Do you know how an MRI works?

By Kim Smiley

About 30 million magnetic resonance imaging (MRI) scans are performed in the United States each year. They are most frequently used to create images of the brain and spinal cord, but can also help diagnose aneurysms, eye and inner ear disorders, strokes, tumors and other medical issues. MRIs are painless and do not expose a patient to potentially harmful radiation, making them one of the safest medical procedures available.

MRIs are fairly common and most people have heard of them, but do you have any idea how they work?  A Process Map is used to document how a work process is performed, which can be useful when explaining how a process works to somebody who is unfamiliar with it.  To view a high level Process Map of how an MRI is used to create an image, click on “Download PDF”.

The high level Process Map is very basic and would not be useful to somebody trying to learn how to perform an MRI, but it might be helpful in explaining to a patient what to expect during the procedure and how an MRI image is produced.  A more detailed Process Map that included information on each step that needs to be done to perform an MRI could be built for use as a training aid or as a way to document best work practices, but sometimes a basic high level Process Map can also be helpful.

So how does an MRI create detailed images of the inside of a human body? An MRI uses a strong magnet to create a large, steady magnetic field around the patient’s body.  Many atoms, such as hydrogen atoms, have strong magnetic moments that cause them to align in the same direction when exposed to a magnetic field.  Once atoms in the patient’s body are aligned along the field lines of the large magnet, the MRI machine produces a pulse of radio frequency current.  During the pulse of energy (which is extremely brief), atoms in the patient’s body absorb this energy and rotate to align with the radio frequency current.  Once the pulse is over, the atoms will rotate back to their original position, emitting energy.  Atoms in different types of body tissue return to their original positions at different rates and release different energy signals. The body is pulsed many times by different frequencies at different locations to target the specific type of issue being looked at by the MRI. All of the energy emitted by the atoms during these pulses is collected by antennas and a computer uses a mathematical formula to convert the data into images.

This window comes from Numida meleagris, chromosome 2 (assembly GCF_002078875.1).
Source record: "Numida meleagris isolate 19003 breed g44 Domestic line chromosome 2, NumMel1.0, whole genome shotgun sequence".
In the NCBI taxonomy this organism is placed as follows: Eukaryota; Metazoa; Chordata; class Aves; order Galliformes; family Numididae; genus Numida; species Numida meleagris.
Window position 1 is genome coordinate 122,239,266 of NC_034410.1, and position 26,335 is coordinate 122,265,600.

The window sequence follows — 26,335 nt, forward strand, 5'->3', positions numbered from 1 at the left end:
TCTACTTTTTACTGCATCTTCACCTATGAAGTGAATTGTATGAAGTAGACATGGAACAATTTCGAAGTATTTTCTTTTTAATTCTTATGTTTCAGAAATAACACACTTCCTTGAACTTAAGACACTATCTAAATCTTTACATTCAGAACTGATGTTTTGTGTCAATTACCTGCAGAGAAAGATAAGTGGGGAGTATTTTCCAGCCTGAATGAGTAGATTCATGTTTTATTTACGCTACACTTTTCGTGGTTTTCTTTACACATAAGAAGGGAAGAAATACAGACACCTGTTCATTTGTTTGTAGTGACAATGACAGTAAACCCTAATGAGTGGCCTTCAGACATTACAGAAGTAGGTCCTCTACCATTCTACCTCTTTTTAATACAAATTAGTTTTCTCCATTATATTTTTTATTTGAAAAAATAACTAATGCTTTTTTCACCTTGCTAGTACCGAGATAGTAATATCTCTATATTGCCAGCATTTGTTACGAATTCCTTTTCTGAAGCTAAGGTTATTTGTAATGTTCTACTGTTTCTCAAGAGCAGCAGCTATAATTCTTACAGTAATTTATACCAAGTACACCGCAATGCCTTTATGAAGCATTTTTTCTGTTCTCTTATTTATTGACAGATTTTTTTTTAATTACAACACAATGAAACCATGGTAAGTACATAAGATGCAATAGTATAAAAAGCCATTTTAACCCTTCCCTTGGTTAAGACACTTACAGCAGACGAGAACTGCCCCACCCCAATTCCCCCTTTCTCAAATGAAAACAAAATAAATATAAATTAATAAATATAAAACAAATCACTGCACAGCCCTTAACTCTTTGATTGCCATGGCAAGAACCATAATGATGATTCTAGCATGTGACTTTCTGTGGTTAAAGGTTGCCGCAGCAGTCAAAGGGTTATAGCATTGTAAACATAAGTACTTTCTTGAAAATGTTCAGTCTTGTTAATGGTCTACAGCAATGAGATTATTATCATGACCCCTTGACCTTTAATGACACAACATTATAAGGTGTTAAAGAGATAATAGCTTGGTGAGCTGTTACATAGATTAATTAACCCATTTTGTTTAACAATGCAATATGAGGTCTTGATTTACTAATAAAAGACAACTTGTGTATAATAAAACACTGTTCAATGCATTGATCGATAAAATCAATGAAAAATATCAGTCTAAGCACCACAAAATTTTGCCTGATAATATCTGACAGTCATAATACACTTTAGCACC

Obviously this is a very high level explanation that leaves out a lot of detail, but the basic idea is that an MRI uses changing magnetic fields and the body’s natural magnetic properties to produce detailed images of the human body.  The patient’s role during an MRI is simple (if maybe a little claustrophobic), but the process by which the MRI image is produced is fairly complicated to understand.  Having a simple, visible explanation of what is going on may help make a patient feel more comfortable with their experience.

Can you think of a time when it would be useful to explain the big picture of a work process to somebody, whether a manager or a customer? Creating a simple high Level Process Map to help explain a process to people that aren’t directly involved in the work is something that can be useful across many industries.